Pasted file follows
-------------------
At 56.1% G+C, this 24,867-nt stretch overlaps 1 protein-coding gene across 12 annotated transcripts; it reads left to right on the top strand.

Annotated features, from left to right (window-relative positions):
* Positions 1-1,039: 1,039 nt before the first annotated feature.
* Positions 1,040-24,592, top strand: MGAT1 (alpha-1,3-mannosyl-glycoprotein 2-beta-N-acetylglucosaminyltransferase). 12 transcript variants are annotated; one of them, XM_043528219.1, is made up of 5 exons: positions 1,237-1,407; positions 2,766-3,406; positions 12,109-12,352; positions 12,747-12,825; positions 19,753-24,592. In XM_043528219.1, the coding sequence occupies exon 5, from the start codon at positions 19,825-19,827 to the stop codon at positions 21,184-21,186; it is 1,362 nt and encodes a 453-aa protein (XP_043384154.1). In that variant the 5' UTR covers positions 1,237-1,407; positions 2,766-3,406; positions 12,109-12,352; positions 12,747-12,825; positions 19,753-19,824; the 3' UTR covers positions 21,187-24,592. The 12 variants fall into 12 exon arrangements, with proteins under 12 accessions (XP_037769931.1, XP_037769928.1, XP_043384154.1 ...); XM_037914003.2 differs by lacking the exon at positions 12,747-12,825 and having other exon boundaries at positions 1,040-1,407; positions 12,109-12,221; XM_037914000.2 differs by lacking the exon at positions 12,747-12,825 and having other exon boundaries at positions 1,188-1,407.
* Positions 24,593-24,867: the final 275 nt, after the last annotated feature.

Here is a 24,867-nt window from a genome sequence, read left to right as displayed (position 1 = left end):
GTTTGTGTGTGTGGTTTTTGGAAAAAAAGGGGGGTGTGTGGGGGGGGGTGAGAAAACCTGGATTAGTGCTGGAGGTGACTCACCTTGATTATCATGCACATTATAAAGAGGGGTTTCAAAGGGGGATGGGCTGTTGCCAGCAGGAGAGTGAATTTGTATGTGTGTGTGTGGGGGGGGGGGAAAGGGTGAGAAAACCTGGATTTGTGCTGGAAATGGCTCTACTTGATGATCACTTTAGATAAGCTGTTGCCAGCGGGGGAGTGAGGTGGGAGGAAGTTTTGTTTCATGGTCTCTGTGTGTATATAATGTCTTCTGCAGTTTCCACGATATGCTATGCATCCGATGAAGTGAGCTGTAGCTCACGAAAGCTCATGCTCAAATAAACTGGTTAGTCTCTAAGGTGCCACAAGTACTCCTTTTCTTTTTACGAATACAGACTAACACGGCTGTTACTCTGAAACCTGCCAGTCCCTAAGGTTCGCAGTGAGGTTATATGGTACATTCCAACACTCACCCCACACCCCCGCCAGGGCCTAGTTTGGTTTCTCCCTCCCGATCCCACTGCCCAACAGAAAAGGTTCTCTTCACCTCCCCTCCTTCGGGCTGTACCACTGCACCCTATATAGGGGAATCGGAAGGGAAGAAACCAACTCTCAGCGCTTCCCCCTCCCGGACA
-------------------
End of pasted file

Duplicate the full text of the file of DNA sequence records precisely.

At 56.1% G+C, this 24,867-nt stretch overlaps 1 protein-coding gene across 12 annotated transcripts; it reads left to right on the top strand.

Annotated features, from left to right (window-relative positions):
* Positions 1-1,039: 1,039 nt before the first annotated feature.
* Positions 1,040-24,592, top strand: MGAT1 (alpha-1,3-mannosyl-glycoprotein 2-beta-N-acetylglucosaminyltransferase). 12 transcript variants are annotated; one of them, XM_043528219.1, is made up of 5 exons: positions 1,237-1,407; positions 2,766-3,406; positions 12,109-12,352; positions 12,747-12,825; positions 19,753-24,592. In XM_043528219.1, the coding sequence occupies exon 5, from the start codon at positions 19,825-19,827 to the stop codon at positions 21,184-21,186; it is 1,362 nt and encodes a 453-aa protein (XP_043384154.1). In that variant the 5' UTR covers positions 1,237-1,407; positions 2,766-3,406; positions 12,109-12,352; positions 12,747-12,825; positions 19,753-19,824; the 3' UTR covers positions 21,187-24,592. The 12 variants fall into 12 exon arrangements, with proteins under 12 accessions (XP_037769931.1, XP_037769928.1, XP_043384154.1 ...); XM_037914003.2 differs by lacking the exon at positions 12,747-12,825 and having other exon boundaries at positions 1,040-1,407; positions 12,109-12,221; XM_037914000.2 differs by lacking the exon at positions 12,747-12,825 and having other exon boundaries at positions 1,188-1,407.
* Positions 24,593-24,867: the final 275 nt, after the last annotated feature.

Here is a 24,867-nt window from a genome sequence, read left to right as displayed (position 1 = left end):
GTTTGTGTGTGTGGTTTTTGGAAAAAAAGGGGGGTGTGTGGGGGGGGGTGAGAAAACCTGGATTAGTGCTGGAGGTGACTCACCTTGATTATCATGCACATTATAAAGAGGGGTTTCAAAGGGGGATGGGCTGTTGCCAGCAGGAGAGTGAATTTGTATGTGTGTGTGTGGGGGGGGGGGAAAGGGTGAGAAAACCTGGATTTGTGCTGGAAATGGCTCTACTTGATGATCACTTTAGATAAGCTGTTGCCAGCGGGGGAGTGAGGTGGGAGGAAGTTTTGTTTCATGGTCTCTGTGTGTATATAATGTCTTCTGCAGTTTCCACGATATGCTATGCATCCGATGAAGTGAGCTGTAGCTCACGAAAGCTCATGCTCAAATAAACTGGTTAGTCTCTAAGGTGCCACAAGTACTCCTTTTCTTTTTACGAATACAGACTAACACGGCTGTTACTCTGAAACCTGCCAGTCCCTAAGGTTCGCAGTGAGGTTATATGGTACATTCCAACACTCACCCCACACCCCCGCCAGGGCCTAGTTTGGTTTCTCCCTCCCGATCCCACTGCCCAACAGAAAAGGTTCTCTTCACCTCCCCTCCTTCGGGCTGTACCACTGCACCCTATATAGGGGAATCGGAAGGGAAGAAACCAACTCTCAGCGCTTCCCCCTCCCGGACA